A report reached me from Maj. Martynovych in the meantime that neither Col. Shapoval, nor Otaman Bozhko had started their attacks because they had not managed to get ready in time: this was the result of the lack of unified command. We captured the bridgehead, as the offensive was postponed to May 27th. On that morning, pursuant to orders, the group began moving toward Dunayevtsi without opposition. From time to time we heard artillery fire on our right and left. Before Dunayevtsi, near the city of Shatava, the Commander in Chief arrived and after receiving my report ordered the column to rest and informed me about the situation. The new commander of the Skala group, Col. O. Udovychenko, who had replaced Col. Shapoval, had already captured Kamyanets Podilsky and was proceeding toward Dunayevtsi where a battle was in progress. Otaman Bozhko had also forced the Zbruch, but his eastward march was halted by overwhelming enemy forces; the Zaporozhian Corps had dispersed the enemy in the upper Horyn region and was moving on Proskuriv. My group was renamed the 9th Infantry regiment and embodied in the 3rd Infantry Division, the former group of Col. Udovychenko. Other regiments in the Division were the 7th Blue regiment under Col. O. Vyshnivsky and the 8th Black Sea regiment under Col. Tsarenko; the artillery regiment under Col. H. Chyzhevsky consisted of four light and one heavy subdivisions; the cavalry regiment in the Division was under Col. M. Krat. In Dunayevtsi I reported to Col. Udovychenko, whom I had met during my stay in Yarmolyntsi when he was chief of staff of the Slobidsky Corps.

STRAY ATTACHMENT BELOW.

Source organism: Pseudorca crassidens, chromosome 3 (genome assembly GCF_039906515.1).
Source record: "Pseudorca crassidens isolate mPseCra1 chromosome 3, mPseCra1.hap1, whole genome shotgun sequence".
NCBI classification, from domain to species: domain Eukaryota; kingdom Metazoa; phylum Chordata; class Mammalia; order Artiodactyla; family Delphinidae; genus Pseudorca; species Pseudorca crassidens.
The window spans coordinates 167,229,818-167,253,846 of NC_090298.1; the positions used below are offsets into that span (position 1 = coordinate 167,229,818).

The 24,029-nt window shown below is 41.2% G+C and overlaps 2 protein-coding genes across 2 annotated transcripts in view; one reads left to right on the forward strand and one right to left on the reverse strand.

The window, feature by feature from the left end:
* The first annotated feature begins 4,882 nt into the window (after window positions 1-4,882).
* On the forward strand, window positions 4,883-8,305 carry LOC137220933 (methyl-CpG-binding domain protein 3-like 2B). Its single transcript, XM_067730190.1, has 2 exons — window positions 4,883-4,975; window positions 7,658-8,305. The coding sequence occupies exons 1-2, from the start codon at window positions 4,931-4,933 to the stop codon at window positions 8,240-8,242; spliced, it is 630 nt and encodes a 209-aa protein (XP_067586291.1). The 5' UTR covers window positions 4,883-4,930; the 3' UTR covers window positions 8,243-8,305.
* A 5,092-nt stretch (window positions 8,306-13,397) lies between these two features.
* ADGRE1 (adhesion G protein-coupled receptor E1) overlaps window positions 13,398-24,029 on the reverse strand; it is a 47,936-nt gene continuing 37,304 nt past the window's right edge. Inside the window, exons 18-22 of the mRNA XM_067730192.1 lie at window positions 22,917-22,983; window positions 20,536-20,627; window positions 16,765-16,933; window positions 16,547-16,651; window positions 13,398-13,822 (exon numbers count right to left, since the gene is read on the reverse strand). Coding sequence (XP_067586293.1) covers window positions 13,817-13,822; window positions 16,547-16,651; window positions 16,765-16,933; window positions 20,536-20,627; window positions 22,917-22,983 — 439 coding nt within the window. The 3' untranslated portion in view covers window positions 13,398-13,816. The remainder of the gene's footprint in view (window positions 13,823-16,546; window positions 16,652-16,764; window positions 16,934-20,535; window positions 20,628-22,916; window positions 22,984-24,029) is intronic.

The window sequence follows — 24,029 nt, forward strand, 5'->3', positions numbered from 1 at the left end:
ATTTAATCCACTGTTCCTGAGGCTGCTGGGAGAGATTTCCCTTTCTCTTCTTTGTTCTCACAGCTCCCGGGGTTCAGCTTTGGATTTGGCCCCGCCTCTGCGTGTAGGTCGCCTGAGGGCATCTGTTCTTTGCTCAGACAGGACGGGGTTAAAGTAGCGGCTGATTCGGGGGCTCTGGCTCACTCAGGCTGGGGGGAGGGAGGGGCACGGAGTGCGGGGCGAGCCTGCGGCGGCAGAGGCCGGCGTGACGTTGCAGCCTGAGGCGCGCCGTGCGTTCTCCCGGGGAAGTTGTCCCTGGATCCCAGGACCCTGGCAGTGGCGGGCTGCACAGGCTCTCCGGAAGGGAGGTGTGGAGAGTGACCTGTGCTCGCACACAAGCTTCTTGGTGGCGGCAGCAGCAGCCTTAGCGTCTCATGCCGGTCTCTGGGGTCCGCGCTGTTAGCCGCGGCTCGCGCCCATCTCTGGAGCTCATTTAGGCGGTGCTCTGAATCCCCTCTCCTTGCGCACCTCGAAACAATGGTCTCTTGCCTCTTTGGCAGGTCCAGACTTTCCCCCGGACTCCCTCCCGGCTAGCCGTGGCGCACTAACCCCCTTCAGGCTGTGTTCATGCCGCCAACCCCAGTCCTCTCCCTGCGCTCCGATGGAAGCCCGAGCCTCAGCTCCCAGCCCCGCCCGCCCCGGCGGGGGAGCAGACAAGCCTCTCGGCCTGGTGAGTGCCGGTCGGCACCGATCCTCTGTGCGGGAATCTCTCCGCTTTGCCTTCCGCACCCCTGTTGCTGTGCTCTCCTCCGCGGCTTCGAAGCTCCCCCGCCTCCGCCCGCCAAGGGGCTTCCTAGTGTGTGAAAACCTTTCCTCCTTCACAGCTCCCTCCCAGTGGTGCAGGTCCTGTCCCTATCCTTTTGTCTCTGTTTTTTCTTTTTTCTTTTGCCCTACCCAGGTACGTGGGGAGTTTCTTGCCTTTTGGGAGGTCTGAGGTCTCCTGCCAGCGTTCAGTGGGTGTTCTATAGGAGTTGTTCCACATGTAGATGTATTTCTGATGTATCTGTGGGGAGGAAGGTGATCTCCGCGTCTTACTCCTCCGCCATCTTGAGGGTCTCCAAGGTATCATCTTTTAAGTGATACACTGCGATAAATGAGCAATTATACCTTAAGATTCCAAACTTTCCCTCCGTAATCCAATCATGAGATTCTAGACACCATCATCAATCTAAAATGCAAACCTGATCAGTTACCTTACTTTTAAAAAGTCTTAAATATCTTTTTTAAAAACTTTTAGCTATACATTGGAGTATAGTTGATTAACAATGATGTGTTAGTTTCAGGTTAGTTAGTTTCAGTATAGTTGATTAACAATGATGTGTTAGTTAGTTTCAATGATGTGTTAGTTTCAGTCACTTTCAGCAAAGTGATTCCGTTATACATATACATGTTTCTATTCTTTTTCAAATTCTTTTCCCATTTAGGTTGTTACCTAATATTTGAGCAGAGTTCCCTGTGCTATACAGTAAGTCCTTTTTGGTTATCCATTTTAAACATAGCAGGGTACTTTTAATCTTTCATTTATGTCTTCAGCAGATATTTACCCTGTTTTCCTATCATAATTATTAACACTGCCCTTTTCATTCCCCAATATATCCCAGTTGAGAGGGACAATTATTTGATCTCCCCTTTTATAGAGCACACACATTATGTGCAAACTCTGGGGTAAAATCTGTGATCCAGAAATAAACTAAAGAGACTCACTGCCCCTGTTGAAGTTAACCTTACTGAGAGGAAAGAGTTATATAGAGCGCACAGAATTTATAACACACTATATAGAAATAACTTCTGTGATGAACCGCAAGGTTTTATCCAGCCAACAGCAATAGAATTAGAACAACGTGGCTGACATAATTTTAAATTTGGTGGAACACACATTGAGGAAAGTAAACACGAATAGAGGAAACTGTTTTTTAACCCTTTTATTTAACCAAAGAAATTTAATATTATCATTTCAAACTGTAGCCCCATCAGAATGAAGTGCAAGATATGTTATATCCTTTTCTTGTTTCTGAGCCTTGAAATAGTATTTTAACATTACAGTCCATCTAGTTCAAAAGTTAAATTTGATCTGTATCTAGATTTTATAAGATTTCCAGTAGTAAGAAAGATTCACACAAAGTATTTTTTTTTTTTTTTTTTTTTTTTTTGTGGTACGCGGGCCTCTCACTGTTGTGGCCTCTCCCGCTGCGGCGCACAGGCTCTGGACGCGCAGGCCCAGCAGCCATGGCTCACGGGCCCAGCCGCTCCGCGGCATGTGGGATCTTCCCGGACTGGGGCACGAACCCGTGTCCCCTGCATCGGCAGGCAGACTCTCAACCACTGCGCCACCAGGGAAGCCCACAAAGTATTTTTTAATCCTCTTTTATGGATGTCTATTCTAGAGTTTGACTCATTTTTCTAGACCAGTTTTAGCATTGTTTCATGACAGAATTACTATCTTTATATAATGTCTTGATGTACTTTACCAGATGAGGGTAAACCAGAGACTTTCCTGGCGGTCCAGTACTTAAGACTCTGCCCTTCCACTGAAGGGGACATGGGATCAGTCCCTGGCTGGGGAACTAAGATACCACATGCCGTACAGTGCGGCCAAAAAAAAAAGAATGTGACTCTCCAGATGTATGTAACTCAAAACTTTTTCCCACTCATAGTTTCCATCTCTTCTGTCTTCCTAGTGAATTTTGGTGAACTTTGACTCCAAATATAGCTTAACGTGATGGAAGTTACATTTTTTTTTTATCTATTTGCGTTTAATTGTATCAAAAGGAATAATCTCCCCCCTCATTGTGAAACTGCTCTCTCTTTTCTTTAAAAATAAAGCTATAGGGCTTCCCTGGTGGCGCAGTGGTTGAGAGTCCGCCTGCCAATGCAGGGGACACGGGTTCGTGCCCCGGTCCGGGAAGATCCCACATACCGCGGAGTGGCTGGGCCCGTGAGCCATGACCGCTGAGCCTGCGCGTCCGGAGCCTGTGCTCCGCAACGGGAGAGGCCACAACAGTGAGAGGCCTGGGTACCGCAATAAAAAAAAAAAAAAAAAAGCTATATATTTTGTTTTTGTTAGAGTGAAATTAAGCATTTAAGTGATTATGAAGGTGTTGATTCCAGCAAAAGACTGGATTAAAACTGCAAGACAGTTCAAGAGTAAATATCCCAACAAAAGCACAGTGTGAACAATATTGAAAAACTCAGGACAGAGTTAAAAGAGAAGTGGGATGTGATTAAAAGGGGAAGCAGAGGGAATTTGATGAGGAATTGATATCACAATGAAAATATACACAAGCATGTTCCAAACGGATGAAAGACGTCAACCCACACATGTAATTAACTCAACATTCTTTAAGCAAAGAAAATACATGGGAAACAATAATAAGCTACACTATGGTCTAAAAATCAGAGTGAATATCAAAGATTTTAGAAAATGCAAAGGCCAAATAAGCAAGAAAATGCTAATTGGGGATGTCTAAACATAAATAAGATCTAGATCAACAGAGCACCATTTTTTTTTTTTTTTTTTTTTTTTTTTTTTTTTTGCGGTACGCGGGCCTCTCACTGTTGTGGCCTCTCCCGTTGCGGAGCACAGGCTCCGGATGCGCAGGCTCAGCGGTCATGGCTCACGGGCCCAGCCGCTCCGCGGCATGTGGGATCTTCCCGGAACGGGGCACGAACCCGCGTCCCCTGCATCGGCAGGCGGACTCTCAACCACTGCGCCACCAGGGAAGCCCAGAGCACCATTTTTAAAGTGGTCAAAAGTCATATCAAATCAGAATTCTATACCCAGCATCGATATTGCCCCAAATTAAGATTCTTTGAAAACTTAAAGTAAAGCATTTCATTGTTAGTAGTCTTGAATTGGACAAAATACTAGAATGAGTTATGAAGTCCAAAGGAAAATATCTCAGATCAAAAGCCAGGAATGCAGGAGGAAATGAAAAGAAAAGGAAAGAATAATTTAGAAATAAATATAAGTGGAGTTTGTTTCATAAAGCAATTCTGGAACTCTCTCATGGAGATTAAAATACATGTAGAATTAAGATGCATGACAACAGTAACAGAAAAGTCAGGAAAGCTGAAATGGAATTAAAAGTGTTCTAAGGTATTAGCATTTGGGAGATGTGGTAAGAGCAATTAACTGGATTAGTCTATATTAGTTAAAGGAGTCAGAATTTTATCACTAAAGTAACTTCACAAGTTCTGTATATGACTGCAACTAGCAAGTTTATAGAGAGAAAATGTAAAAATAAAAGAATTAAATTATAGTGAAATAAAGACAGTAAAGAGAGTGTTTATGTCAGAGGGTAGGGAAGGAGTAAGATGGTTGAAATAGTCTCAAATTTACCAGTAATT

The next day the regiment attacked in the direction of the city of Nova Ushytsya. I was proud and happy to watch the 1st battalion (the former Zaporozhian battalion) deploy in ranks without faltering under enemy fire, as if on maneuvers. I had the opportunity to see the whole battlefield from my command post, but the battalion commander, the experienced line officer Capt. Shevtsiv, sent me dispatches on the course of the attack. My 6th battery was firing at the enemy almost from the line of the infantry. The 2nd battalion, however (the former Rybnyk regiment), did not display activity on the left wing of attack and I had to send runners with orders to hasten their movement, particularly since on the sector of this battalion near Zamikhiv the enemy was not active, either. While I was standing at the observation point under an old huge lime tree two kilometers west of Nova Ushytsya, I heard the whine of one of the enemy cannon shots. I had no time to hide behind the tree and the shell fell right at my feet but did not explode. That day the regiment reached Mynkivtsi without much resistance from the enemy.